Dairy processor Arla Foods has set a new target to achieve more than 50% growth across its UK organic retail and foodservice business in the next five years.
This will see the size of Arla's annual organic dairy business in the UK grow from 180 to 270 million litres, according to the company.
The announcement is part of the co-op's new Organic 2.0 standards, which sets out the specific criteria its organic farmer suppliers must meet from January 2022.
Key areas covered include climate impact, soil health, biodiversity and animal welfare.
The move comes as the organic food category emerges as one of the strongest during the last 12 months, with sales growing by 9.4%, compared to 5.6% for its non-organic counterparts.
As part of Arla's new standards, organic farmers will be required to convert to 100% green electricity from renewable sources, such as wind, solar, biogas and hydropower.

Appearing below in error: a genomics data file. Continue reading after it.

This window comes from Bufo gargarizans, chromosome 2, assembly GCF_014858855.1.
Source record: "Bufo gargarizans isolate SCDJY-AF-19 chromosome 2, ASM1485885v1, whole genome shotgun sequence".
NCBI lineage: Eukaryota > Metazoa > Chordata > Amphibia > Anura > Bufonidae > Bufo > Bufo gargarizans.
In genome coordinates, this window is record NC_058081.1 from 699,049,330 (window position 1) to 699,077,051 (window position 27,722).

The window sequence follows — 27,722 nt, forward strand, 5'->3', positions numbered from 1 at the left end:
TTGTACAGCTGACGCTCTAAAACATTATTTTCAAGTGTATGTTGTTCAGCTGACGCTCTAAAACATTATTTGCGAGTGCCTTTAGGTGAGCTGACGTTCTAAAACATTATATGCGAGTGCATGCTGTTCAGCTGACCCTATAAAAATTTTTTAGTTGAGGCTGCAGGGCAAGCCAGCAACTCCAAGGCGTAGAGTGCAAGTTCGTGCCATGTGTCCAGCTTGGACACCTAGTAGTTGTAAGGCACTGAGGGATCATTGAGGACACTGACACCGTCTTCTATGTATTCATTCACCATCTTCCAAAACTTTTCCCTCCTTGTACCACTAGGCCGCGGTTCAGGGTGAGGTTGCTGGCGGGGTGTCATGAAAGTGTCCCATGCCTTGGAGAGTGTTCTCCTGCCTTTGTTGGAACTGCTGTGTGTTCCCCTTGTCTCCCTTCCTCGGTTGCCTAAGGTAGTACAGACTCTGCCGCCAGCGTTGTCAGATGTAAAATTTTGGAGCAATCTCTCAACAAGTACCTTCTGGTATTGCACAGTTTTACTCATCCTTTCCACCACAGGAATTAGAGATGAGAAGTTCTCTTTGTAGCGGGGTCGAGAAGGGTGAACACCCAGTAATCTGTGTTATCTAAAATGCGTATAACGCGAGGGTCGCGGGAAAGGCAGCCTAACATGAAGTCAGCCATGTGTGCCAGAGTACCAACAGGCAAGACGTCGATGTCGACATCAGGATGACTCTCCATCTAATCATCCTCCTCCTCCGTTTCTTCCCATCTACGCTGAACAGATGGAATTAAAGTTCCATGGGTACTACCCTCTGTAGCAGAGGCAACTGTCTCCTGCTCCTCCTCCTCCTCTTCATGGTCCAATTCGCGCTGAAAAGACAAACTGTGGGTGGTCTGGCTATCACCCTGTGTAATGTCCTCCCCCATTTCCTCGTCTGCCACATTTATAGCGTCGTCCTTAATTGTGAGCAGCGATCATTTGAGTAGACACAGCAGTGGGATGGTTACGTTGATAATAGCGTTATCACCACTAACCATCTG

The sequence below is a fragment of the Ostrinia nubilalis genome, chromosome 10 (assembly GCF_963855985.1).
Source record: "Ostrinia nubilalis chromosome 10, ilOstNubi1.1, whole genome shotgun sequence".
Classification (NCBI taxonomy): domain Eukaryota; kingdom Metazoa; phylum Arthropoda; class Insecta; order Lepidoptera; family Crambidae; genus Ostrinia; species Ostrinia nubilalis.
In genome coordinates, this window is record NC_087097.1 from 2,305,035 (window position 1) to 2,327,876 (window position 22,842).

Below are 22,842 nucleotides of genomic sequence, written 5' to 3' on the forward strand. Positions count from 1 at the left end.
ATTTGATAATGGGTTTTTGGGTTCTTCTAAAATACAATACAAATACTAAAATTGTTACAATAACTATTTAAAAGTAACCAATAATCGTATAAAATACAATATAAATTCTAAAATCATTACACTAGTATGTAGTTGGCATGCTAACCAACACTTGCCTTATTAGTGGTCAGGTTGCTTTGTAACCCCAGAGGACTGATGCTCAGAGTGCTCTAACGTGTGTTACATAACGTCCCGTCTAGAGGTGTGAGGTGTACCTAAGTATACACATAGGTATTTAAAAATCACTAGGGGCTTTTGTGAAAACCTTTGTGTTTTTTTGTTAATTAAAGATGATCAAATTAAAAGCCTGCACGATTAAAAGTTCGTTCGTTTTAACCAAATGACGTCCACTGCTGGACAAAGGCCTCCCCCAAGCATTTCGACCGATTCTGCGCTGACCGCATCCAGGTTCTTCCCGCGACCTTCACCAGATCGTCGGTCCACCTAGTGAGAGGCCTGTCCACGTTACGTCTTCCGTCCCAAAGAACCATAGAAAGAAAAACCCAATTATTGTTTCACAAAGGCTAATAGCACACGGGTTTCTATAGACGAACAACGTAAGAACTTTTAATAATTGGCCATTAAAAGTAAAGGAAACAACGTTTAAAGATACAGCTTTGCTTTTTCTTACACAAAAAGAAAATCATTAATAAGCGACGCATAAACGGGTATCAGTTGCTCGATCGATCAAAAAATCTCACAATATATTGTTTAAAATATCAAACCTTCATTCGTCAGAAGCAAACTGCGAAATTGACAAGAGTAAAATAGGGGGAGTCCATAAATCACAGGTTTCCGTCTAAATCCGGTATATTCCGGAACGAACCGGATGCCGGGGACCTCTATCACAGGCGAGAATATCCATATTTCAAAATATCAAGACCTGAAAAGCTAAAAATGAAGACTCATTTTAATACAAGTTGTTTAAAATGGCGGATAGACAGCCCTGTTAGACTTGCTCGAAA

They also require that farmers achieve a 30% reduction in CO2e emissions per KG of milk by 2028, two years before the co-op’s wider 2030 target for conventional farms.
The UK continues to fall behind other European countries when it comes to the consumption of organic produce.
For example, in Denmark 12% of the national diet is made up of organic produce, compared to just 1.2% in the UK.
And this is considerably less than in neighbouring France, where 6.1% of the national diet is organic and in the US, where 5.8% is organic.
However, the organic dairy category in the UK grew by 4% last year, and Arla has seen double-digit growth in its UK organic dairy business year-on-year for the last five years.
Arla Foods’ UK Managing Director, Ash Amirahmadi, believes there is a big potential for organic dairy in the UK.
"Just like in other parts of Europe, we believe the trend of organic dairy will continue to grow in the UK," he said.
"With our new and improved organic standards we want to make it even more attractive for British consumers to choose organic when they are shopping."